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Entered according to act of Congress, in the year 1843, in the
District Clerk's Office of the District Court of Maine.
PRESS OF JE GRIFFIN, BRUNSWICK.
It is the object of the present Work to aid in promoting Holy Living. It will be noticed, that the principles of the Work take for granted, and every where imply, that man ought to be, and may be holy. Holiness is the one great thing, for which, above all others, man should live. It has been my desire in the following pages, some of which have already appeared in a periodical publication, to promote this great result.
There are reasons of a personal nature, why I should not have written. There are other reasons, which none can appreciate but myself, which seemed to me imperatively to require it. If what is said is true, nothing but good can ultimately flow from it. If it be otherwise, it is my earnest supplication that He, who can bring good out of evil, will overrule the mistakes of human infirmity to the glory of his own name.
PRINCIPLES OF THE INTERIOR OR
Some Marks or Traits of the Hidden Life.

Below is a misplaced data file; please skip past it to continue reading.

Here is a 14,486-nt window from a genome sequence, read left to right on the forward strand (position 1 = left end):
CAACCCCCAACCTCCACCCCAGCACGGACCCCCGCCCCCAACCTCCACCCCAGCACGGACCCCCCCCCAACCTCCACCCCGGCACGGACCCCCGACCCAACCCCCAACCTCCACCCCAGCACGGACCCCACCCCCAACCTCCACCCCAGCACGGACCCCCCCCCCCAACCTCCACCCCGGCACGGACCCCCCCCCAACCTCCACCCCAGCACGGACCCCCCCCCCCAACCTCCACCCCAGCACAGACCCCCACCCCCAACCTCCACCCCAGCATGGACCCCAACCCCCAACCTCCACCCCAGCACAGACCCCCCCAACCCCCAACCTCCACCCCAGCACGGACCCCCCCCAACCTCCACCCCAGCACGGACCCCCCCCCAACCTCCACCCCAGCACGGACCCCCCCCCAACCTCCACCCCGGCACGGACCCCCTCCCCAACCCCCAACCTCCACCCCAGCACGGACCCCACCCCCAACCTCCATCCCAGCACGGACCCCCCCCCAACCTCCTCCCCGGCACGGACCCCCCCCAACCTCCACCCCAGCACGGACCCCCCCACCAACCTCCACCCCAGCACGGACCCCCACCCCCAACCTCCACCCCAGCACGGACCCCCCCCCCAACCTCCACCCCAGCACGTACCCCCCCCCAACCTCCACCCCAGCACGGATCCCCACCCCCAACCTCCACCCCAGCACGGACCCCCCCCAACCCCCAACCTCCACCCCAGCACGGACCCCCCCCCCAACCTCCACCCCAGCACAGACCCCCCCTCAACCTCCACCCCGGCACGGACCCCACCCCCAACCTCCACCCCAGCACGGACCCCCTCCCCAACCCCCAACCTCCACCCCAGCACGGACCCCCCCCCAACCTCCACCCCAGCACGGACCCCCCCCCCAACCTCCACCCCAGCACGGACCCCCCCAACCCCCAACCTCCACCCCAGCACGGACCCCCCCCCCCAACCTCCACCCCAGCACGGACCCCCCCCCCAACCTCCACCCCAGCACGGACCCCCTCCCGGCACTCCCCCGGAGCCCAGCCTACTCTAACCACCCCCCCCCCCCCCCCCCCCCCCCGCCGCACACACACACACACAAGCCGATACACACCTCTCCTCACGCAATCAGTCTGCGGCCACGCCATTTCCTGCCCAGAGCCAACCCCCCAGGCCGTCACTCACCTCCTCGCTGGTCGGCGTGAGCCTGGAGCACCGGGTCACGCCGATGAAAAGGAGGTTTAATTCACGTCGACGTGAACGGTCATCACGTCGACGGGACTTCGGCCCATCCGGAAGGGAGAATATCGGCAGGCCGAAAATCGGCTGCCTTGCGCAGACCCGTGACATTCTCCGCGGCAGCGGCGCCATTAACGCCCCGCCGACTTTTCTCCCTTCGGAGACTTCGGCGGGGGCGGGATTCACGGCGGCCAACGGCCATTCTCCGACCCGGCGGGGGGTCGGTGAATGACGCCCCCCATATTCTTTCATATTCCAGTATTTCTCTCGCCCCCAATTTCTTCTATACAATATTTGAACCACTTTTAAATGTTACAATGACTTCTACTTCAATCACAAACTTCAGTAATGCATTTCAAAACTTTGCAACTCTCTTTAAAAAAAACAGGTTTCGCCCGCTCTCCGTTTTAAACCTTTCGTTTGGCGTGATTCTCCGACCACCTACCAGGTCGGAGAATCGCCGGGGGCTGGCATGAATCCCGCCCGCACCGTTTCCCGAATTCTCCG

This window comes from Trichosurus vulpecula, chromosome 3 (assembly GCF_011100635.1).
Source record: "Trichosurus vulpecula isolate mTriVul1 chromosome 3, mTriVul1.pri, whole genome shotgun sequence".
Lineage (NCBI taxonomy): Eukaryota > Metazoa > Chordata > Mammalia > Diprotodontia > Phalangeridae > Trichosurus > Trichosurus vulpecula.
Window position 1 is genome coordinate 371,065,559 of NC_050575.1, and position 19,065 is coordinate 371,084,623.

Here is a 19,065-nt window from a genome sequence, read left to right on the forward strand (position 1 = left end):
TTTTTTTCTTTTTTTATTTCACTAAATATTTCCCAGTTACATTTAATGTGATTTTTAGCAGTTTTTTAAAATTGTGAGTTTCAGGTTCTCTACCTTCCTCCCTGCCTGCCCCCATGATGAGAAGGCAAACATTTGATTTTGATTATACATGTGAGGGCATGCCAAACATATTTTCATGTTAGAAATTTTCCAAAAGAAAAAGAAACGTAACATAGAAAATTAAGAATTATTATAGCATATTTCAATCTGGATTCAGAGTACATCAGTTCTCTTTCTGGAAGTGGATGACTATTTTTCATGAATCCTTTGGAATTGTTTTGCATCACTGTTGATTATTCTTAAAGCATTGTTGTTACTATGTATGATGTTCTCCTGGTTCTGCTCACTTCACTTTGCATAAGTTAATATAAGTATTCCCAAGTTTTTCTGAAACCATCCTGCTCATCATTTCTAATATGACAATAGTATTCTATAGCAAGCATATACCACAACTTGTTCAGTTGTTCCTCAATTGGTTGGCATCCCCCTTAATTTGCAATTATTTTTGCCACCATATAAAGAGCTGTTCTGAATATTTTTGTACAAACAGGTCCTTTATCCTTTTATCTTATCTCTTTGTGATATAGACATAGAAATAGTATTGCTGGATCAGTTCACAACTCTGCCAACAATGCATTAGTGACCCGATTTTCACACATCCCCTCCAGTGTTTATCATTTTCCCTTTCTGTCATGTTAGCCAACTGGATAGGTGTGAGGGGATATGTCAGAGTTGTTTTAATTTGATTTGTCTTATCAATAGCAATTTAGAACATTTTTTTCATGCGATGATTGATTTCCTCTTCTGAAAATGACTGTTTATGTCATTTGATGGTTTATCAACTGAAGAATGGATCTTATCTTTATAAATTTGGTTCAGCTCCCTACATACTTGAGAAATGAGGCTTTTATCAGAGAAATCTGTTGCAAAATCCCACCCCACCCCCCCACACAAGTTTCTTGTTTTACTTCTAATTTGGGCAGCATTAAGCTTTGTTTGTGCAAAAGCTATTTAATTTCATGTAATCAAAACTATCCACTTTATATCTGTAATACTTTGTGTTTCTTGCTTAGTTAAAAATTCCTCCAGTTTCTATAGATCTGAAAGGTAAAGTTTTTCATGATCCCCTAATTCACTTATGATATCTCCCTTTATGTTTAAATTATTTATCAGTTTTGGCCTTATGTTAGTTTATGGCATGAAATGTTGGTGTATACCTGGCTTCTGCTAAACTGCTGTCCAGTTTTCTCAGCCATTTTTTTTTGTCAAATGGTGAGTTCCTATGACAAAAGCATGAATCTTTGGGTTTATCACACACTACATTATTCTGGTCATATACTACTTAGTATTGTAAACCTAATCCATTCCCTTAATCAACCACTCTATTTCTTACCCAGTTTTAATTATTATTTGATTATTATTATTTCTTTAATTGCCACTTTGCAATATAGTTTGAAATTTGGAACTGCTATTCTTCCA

THERE is a modification or form of religious experience which may conveniently, and probably with a considerable degree of propriety, be denominated the Interior or Hidden Life. When a person first becomes distinctly conscious of his sinfulness, and in connection with this experience, exercises faith in Christ as a Savior from sin, there is no doubt, however feeble these early exercises may be, that he has truly entered upon a new life. But this new life, although it is in its element different from that of the world, is only in its beginning. It embraces, undoubtedly, the true principle of a restored and renovated existence, which in due time will expand itself into heights and depths of knowledge and of feeling; but it is now only in a state of incipiency, maintaining, and often times but feebly maintaining a war with the anterior or natural life, and being nothing more at present than the early rays and dawnings of the brighter day that is coming. It is not so with what may be conveniently denominated the Hidden Life; a form of expression which we employ to indicate a degree of Christian experience, greatly in advance of that, which so often lingers darkly and doubtfully at the threshold of the Christian's career. As the Hidden Life, as we now employ the expressions, indicates a greatly advanced state of religious feeling, resulting in a sacred and intimate union with the Infinite Mind, we may perhaps regard the Psalmist, who had a large share of this interior experience, as making an indistinct allusion to it when he says "Thou art my HIDING place, and my shield.” And again "He that dwelleth in the SECRET PLACE of the Most High, shall abide under the shadow of the Almighty.” Perhaps the Apostle Paul makes some allusion to this more advanced and matured condition of the religious life, when in the Epistle to the Galatians, he says "I am crucified with Christ; nevertheless I live; YET NOT I, BUT CHRIST LIVETH IN ME.” And again, addressing the Colossians, "Set your affections on things above, not on things on the earth ; for ye are dead, and your LIFE IS HID WITH CHRIST IN God." And does not the Savior himself sometimes recognize the existence of an Interior or Hidden Life, unknown to the world, and unknown, to a considerable extent, even to many that are denominated Christians, but who are yet in the beginning of their christian career ?" He that hath an ear let him hear what the Spirit saith unto the Churches. To him that overcometh will I give to eat of